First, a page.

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Relationships & Stress
You cannot underestimate the power of healthy relationships during the holidays. Between the hustle and bustle of the holiday season and navigating a pandemic, your relationships might fall by the wayside. Finding time to strengthen your bond with your partner, friends, and family is crucial to your well-being.
Having strong social relationships may help reduce stress and heart-related risks. Loneliness and social isolation are linked to poorer health, depression, and an increased risk of early death. It is recommended to socialize when you are feeling stress. Social interaction can decrease the
damage stress can do to your physical and mental health. Remember, you don’t have to handle your stress alone.
Your instinct might be to keep it to yourself as an attempt to shield your family or partner from your grumpiness. But that isn’t always the best route. Talking about your stress with your partner is a valuable opportunity for connection and visibility. There is a feeling of bonding and closeness that comes from coping with stress together.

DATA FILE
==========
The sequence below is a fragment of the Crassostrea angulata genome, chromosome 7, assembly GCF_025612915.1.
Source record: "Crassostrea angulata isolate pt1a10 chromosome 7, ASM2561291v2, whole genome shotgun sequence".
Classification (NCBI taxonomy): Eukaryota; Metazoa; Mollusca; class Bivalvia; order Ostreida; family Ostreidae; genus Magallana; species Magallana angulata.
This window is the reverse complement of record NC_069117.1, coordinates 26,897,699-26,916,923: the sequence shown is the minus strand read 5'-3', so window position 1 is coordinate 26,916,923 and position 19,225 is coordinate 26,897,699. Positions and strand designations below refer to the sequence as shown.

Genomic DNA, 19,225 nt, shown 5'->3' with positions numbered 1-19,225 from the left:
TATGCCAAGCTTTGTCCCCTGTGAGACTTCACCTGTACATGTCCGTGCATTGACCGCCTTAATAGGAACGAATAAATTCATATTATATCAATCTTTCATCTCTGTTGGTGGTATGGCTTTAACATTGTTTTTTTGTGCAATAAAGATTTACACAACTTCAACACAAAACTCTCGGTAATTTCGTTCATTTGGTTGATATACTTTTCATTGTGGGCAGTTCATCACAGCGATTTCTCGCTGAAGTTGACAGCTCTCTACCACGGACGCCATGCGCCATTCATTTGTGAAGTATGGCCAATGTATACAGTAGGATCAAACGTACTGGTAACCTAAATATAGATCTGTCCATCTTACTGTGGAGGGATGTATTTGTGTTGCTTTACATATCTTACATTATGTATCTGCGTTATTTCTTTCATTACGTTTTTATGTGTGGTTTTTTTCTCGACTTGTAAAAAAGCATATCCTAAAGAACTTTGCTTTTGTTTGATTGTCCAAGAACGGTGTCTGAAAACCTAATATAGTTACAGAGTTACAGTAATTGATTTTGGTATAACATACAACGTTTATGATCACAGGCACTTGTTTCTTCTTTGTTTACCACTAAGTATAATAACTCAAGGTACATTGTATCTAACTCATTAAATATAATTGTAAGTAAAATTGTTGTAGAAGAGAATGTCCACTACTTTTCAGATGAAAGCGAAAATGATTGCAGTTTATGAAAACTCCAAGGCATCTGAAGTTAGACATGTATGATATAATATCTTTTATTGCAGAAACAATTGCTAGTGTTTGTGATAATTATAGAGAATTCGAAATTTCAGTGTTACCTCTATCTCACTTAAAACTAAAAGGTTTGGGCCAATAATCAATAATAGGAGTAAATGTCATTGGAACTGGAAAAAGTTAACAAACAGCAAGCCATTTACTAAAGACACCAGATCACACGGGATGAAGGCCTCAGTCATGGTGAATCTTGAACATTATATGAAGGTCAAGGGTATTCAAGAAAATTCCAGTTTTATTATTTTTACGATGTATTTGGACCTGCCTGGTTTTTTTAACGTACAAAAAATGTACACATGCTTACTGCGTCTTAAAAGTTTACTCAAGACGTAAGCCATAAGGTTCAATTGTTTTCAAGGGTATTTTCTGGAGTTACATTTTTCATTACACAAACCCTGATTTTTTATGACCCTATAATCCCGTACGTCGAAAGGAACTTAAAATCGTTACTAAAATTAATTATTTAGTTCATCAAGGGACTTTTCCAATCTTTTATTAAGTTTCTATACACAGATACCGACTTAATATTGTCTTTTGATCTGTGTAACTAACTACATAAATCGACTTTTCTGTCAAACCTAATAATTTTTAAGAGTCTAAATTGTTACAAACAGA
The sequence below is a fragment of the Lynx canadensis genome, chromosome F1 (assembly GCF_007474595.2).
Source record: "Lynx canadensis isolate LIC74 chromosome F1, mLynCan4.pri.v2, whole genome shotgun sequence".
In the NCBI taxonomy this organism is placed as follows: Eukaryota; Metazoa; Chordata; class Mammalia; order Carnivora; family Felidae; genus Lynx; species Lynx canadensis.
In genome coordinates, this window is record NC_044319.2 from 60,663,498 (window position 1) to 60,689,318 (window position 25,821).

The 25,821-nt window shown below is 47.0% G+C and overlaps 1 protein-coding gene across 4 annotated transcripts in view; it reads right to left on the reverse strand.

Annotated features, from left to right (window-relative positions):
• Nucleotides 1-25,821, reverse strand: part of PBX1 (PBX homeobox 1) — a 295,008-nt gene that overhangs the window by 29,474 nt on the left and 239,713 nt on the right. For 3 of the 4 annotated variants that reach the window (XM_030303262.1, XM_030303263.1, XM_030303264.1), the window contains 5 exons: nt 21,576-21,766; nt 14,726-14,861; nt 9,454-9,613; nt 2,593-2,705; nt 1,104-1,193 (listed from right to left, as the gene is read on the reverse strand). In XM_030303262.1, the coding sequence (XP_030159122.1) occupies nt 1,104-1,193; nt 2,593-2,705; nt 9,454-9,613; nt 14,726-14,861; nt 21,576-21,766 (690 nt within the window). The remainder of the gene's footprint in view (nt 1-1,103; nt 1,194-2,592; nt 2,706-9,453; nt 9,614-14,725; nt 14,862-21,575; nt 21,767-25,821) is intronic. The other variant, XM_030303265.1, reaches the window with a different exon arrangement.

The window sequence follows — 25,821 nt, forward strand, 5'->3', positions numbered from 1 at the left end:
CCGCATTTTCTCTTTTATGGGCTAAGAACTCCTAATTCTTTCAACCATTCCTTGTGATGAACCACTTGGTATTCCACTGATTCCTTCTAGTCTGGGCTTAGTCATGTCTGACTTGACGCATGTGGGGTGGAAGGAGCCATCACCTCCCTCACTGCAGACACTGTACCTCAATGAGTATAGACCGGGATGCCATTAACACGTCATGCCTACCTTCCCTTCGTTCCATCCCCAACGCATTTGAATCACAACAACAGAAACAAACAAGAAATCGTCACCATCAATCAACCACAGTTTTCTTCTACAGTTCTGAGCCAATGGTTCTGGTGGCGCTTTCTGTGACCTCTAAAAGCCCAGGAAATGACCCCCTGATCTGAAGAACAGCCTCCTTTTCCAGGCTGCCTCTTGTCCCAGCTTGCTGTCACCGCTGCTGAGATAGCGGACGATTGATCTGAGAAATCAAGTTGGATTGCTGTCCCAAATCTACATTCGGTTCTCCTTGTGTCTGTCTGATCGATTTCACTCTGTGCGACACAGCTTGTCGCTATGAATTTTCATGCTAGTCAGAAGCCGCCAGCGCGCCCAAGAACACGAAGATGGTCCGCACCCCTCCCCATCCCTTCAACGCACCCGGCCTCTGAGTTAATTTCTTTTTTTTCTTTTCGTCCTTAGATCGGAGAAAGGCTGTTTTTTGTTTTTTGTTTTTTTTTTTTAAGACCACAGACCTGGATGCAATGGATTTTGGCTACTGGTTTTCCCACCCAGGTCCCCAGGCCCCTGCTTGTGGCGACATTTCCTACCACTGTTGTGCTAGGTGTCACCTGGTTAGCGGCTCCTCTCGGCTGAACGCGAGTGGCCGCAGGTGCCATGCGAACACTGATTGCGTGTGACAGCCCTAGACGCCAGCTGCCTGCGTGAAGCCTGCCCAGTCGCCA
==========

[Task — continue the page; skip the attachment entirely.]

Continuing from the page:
Holidays are about bringing friends and family together. Don’t let the holiday stress prevent you from communicating with your inner circle. If the day gets overwhelming and you feel crushed under your to-do list, don’t be afraid to send a distress signal.
If you’re on the receiving end of someone else’s distress signal, heed it. Sometimes it takes a new perspective to tackle stress during the holidays. While stress may have negative effects on your body, stress hormones can also encourage caregiving, cooperation, and compassion. The very thing that threatens your connection with your partner, friends, and family
can bring you closer together.